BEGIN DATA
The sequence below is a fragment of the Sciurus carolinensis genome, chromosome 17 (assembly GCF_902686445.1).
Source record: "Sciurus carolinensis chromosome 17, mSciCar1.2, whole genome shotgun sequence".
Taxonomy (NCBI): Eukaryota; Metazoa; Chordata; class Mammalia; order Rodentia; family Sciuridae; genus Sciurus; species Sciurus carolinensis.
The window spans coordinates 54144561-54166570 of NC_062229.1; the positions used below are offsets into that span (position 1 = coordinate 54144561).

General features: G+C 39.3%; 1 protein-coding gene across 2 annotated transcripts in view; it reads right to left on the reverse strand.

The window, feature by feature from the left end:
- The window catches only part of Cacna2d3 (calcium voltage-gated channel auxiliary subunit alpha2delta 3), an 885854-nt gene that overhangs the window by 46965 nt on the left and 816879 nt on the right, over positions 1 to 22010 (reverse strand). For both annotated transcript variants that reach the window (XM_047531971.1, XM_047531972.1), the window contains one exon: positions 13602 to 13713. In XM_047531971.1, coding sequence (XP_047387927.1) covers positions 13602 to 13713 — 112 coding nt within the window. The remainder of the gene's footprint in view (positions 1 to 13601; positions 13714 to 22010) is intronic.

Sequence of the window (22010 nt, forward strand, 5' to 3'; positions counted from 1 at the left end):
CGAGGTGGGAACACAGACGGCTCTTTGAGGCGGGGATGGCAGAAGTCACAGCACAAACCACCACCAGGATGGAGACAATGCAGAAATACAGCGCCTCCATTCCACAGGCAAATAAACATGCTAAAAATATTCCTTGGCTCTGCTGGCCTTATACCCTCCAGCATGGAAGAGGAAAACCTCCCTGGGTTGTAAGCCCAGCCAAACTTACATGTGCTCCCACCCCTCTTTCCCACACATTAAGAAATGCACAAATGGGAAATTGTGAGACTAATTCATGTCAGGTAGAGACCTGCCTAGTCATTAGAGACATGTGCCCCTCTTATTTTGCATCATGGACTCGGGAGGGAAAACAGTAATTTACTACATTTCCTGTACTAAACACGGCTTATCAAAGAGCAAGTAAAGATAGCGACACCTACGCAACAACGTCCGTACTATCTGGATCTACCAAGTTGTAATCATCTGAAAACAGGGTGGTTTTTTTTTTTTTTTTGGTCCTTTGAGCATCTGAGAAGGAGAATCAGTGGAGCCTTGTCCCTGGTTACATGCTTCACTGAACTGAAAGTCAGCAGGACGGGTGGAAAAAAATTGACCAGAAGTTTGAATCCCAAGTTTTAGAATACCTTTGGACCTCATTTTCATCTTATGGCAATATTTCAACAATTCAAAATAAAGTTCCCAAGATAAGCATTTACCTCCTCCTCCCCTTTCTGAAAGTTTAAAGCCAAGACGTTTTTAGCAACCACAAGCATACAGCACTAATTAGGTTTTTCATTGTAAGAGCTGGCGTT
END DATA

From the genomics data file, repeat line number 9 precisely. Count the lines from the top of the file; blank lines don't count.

CGAGGTGGGAACACAGACGGCTCTTTGAGGCGGGGATGGCAGAAGTCACAGCACAAACCACCACCAGGATGGAGACAATGCAGAAATACAGCGCCTCCATTCCACAGGCAAATAAACATGCTAAAAATATTCCTTGGCTCTGCTGGCCTTATACCCTCCAGCATGGAAGAGGAAAACCTCCCTGGGTTGTAAGCCCAGCCAAACTTACATGTGCTCCCACCCCTCTTTCCCACACATTAAGAAATGCACAAATGGGAAATTGTGAGACTAATTCATGTCAGGTAGAGACCTGCCTAGTCATTAGAGACATGTGCCCCTCTTATTTTGCATCATGGACTCGGGAGGGAAAACAGTAATTTACTACATTTCCTGTACTAAACACGGCTTATCAAAGAGCAAGTAAAGATAGCGACACCTACGCAACAACGTCCGTACTATCTGGATCTACCAAGTTGTAATCATCTGAAAACAGGGTGGTTTTTTTTTTTTTTTTGGTCCTTTGAGCATCTGAGAAGGAGAATCAGTGGAGCCTTGTCCCTGGTTACATGCTTCACTGAACTGAAAGTCAGCAGGACGGGTGGAAAAAAATTGACCAGAAGTTTGAATCCCAAGTTTTAGAATACCTTTGGACCTCATTTTCATCTTATGGCAATATTTCAACAATTCAAAATAAAGTTCCCAAGATAAGCATTTACCTCCTCCTCCCCTTTCTGAAAGTTTAAAGCCAAGACGTTTTTAGCAACCACAAGCATACAGCACTAATTAGGTTTTTCATTGTAAGAGCTGGCGTT